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Powerlifter Versus Bodybuilder?

People tend to think of powerlifters as these huge dudes that are able to easily lift hundreds of pounds, and of bodybuilders, while perhaps more impressive on the beach, as having less lifting power.

But some people actually compete in both powerlifting and bodybuilding, and are able to alter their training depending on the type of competition they’ll be joining – it helps that there is some crossover in the strength you need to lift massive amounts of weight, and the slabs of muscles you’ll need to show for bodybuilding competitions.

The main difference between the two is that for powerlifters, you only need to focus on the maximal weight lifted for the squat, bench press, and deadlift. So, strength and higher numbers is the absolute point of everything. In bodybuilding, you’re judged for your appearance – and showing huge, huge muscles – muscles that you can also use for lifting huge amounts of weight.

The Stage is Set

Both powerlifters and bodybuilders compete on a platform or stage.

In powerlifting, there are three competition lifts: the squat, the bench press, and the deadlift. Your sole focus would be how heavy you can lift in each of these, while performing them properly.

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In bodybuilding, whoever looks the best wins – and how this “look” is judged is generally based on three things: muscle size for all the muscles you’re able to show off, definition or just how well these muscles are showing, and of course, symmetry. So your focus would be just how well you can sculpt your body to meet all three.

Diet and Body Weight

Diet plays a huge role for both powerlifters and bodybuilders. You’ll have to alter your diet to what helps you lift heavy weights, or to what helps you show your muscles better. Of course, it will also help determine what weight class you can compete in.

There are many different weight classes for powerlifting and bodybuilding. These weight classes vary by federation, but people are distributed across different weight classes so competitions can be as fair as possible.

Powerlifters don’t need to generally watch their weight and be lean – again, the sole focus would be to lift as heavy as possible, and the bigger you are, the higher the possibility of being able to lift heavier. You’ll really only need to mind your weight if you’re targeting a specific weight class to compete in. Because of this, a powerlifter’s diet tends to be less specific. Powerlifters also tend to carry excess body fat more comfortably during competition off-season.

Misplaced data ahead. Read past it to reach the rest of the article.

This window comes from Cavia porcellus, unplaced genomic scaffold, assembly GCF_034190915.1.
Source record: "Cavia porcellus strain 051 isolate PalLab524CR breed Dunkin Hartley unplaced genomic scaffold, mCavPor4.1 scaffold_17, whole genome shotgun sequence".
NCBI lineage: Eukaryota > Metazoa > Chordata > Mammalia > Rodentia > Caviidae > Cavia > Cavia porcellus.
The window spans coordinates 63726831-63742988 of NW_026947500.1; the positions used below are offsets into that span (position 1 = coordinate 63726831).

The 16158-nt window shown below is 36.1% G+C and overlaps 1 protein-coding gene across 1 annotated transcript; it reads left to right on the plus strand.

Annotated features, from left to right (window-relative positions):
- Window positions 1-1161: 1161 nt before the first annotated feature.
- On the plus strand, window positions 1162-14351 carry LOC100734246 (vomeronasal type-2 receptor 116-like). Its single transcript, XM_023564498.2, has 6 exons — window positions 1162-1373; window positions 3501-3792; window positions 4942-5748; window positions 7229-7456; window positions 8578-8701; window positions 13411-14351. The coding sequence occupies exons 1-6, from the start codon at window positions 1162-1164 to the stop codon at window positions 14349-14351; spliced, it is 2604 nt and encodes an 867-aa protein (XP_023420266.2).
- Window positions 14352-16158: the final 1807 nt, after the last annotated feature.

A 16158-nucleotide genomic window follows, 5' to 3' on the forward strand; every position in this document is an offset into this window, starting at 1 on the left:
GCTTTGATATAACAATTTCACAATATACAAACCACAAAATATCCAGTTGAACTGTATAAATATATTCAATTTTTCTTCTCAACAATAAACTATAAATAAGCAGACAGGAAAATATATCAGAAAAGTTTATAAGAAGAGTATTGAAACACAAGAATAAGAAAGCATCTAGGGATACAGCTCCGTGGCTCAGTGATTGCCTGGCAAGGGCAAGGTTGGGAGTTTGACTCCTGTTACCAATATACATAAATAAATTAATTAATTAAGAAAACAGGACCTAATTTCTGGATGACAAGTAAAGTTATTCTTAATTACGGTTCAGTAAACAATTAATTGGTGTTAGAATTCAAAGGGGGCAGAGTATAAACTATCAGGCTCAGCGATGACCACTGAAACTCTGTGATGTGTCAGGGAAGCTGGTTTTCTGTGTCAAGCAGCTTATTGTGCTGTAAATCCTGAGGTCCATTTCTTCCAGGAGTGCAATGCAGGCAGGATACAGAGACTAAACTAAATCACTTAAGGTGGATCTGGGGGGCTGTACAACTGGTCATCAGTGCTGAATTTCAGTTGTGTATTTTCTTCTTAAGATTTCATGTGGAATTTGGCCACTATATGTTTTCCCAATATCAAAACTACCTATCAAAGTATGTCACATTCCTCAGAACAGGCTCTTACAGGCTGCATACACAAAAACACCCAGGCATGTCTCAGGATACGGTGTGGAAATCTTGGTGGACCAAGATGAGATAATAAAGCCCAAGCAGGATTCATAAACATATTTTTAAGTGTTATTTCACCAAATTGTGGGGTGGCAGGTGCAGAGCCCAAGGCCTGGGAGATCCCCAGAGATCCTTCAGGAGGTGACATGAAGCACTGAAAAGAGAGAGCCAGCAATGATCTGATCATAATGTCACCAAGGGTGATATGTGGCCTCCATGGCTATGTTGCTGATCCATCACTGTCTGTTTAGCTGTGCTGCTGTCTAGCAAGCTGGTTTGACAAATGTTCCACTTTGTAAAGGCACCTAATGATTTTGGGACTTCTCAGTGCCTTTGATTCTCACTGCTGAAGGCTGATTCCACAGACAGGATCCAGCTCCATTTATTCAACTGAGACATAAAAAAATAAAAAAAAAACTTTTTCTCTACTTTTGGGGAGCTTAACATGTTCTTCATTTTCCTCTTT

For bodybuilders, diet plays a more important role – specifically, being leaner would allow you to show more muscle definition, which is an important factor in winning. A bodybuilder’s diet tends to be more specific, and bodybuilders tend to stay lean throughout, including competition off-season.

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Building Muscles

Training to the point of muscular failure, or to the point where you can’t perform a rep in good form anymore, is important in being able to build stronger, bigger muscles.

However with powerlifters, it’s also important to be able to allot the adequate recovery time to allow your muscles to perform optimally. It’s also quality, and not quantity that matters – meaning, pushing yourself and getting “used” to executing squats, bench presses, or deadlifts in poor form will only cause you to fail during the actual competition lift. Since powerlifters constantly push for lifting heavier and heavier weights, they also have a higher risk for injury – and lifting very heavy weights while not in optimal condition can be dangerous.

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Strength Versus Size

Generally, the bigger the muscle, the stronger it is (and vice versa). But the type of muscle growth between powerlifters and bodybuilders can vary.

Powerlifters tend to train with heavier weights and lower reps. e.g. five reps or under with loads exceeding 85 percent of a one-rep max. This type of training tends to increase myofibrillar hypertrophy, which means an increase in muscle density tissue.

Bodybuilders tend to train with moderate weights, in a six to twelve rep range. This type of training helps boost sarcoplasmic hypertrophy, where fluid levels in the muscle cells increase.

Because of the difference in the type of muscle density or muscle size increase, you may see many powerlifters that don’t look particularly strong, but can actually lift very heavy weights – and bodybuilders with impressively muscled bodies, but may not have such a great strength-to-weight ratio.

Whatever type of training you end up with, help yourself stay free from injury by using the proper gym gear and accessories!

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